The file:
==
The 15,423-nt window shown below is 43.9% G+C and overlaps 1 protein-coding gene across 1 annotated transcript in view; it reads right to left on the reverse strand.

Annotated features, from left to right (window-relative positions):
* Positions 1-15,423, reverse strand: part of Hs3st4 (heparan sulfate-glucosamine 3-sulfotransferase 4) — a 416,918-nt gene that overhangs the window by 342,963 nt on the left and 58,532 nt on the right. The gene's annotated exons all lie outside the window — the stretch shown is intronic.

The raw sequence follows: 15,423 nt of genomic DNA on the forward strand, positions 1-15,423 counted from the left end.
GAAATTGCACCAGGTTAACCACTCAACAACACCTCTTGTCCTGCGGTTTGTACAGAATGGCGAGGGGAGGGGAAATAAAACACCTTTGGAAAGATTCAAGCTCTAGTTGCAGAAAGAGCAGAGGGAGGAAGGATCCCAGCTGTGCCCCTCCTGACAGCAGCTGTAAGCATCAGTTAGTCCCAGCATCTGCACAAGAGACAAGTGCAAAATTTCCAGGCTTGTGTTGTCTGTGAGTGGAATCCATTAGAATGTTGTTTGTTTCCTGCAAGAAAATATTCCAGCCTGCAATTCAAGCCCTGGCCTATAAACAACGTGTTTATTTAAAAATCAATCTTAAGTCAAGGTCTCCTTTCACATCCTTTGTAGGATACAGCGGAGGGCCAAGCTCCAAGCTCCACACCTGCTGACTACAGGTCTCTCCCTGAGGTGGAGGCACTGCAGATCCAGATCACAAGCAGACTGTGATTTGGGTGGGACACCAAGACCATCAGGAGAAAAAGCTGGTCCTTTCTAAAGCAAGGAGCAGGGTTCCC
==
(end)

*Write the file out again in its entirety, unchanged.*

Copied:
The 15,423-nt window shown below is 43.9% G+C and overlaps 1 protein-coding gene across 1 annotated transcript in view; it reads right to left on the reverse strand.

Annotated features, from left to right (window-relative positions):
* Positions 1-15,423, reverse strand: part of Hs3st4 (heparan sulfate-glucosamine 3-sulfotransferase 4) — a 416,918-nt gene that overhangs the window by 342,963 nt on the left and 58,532 nt on the right. The gene's annotated exons all lie outside the window — the stretch shown is intronic.

The raw sequence follows: 15,423 nt of genomic DNA on the forward strand, positions 1-15,423 counted from the left end.
GAAATTGCACCAGGTTAACCACTCAACAACACCTCTTGTCCTGCGGTTTGTACAGAATGGCGAGGGGAGGGGAAATAAAACACCTTTGGAAAGATTCAAGCTCTAGTTGCAGAAAGAGCAGAGGGAGGAAGGATCCCAGCTGTGCCCCTCCTGACAGCAGCTGTAAGCATCAGTTAGTCCCAGCATCTGCACAAGAGACAAGTGCAAAATTTCCAGGCTTGTGTTGTCTGTGAGTGGAATCCATTAGAATGTTGTTTGTTTCCTGCAAGAAAATATTCCAGCCTGCAATTCAAGCCCTGGCCTATAAACAACGTGTTTATTTAAAAATCAATCTTAAGTCAAGGTCTCCTTTCACATCCTTTGTAGGATACAGCGGAGGGCCAAGCTCCAAGCTCCACACCTGCTGACTACAGGTCTCTCCCTGAGGTGGAGGCACTGCAGATCCAGATCACAAGCAGACTGTGATTTGGGTGGGACACCAAGACCATCAGGAGAAAAAGCTGGTCCTTTCTAAAGCAAGGAGCAGGGTTCCC